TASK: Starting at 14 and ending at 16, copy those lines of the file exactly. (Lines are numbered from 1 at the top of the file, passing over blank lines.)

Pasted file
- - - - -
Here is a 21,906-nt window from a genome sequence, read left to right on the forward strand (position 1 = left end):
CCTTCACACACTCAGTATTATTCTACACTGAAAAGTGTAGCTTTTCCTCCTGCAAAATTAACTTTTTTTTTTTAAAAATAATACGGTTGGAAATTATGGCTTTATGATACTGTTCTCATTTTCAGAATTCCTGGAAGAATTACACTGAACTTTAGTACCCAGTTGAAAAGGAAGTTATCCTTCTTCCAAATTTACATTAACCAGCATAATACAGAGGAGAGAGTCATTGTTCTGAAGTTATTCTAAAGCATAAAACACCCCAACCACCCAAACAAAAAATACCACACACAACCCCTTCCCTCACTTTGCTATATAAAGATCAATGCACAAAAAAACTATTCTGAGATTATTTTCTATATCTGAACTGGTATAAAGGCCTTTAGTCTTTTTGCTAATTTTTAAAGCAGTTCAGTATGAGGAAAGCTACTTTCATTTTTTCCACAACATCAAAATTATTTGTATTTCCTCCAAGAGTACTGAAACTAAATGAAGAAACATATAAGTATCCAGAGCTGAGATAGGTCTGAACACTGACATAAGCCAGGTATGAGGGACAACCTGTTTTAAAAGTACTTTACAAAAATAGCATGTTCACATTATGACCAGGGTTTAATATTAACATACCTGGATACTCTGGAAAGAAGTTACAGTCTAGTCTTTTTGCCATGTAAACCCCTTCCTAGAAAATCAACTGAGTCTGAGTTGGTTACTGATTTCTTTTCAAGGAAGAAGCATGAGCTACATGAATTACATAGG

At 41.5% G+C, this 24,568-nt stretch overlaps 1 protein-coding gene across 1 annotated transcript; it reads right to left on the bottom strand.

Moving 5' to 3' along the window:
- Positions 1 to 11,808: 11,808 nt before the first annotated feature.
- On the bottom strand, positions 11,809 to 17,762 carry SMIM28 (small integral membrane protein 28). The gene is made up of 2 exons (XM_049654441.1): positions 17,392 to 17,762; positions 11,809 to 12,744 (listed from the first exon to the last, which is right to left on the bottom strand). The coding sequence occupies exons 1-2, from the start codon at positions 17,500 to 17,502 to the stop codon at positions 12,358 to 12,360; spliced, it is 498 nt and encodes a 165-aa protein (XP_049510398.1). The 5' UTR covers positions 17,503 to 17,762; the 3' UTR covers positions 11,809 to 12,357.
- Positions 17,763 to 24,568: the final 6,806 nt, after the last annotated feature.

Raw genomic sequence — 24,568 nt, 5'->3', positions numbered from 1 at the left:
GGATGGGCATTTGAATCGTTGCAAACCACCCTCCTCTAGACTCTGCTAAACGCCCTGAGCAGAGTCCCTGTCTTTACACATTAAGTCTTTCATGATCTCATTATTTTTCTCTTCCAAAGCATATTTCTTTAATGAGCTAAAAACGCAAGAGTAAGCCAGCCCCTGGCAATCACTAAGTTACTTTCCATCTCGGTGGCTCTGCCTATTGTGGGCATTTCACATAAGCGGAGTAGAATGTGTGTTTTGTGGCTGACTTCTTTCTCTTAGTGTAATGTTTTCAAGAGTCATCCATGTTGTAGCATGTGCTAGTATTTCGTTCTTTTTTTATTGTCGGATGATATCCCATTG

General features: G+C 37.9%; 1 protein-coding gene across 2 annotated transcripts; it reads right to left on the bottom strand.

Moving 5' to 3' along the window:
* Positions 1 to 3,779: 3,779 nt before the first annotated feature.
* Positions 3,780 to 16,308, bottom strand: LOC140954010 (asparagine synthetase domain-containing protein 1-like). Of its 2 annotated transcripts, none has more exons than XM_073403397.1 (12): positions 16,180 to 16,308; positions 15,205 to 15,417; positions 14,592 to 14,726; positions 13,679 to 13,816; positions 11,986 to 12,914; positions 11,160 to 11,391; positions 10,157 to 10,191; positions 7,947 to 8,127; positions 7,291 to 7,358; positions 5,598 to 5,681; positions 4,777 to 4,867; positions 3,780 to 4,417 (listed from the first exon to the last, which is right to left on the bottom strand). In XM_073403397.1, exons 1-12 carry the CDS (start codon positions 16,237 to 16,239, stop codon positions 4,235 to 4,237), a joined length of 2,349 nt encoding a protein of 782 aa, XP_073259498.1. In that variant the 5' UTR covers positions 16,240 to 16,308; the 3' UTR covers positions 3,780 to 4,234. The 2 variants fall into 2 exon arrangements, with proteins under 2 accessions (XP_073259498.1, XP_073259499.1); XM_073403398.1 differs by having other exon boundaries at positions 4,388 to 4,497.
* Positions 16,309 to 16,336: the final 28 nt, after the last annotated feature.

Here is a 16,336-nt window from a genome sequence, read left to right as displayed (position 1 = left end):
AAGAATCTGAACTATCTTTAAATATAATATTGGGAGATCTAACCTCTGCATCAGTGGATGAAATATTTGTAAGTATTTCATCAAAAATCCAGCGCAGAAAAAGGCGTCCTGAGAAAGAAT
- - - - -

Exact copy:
* Positions 16,309 to 16,336: the final 28 nt, after the last annotated feature.

Here is a 16,336-nt window from a genome sequence, read left to right as displayed (position 1 = left end):
AAGAATCTGAACTATCTTTAAATATAATATTGGGAGATCTAACCTCTGCATCAGTGGATGAAATATTTGTAAGTATTTCATCAAAAATCCAGCGCAGAAAAAGGCGTCCTGAGAAAGAAT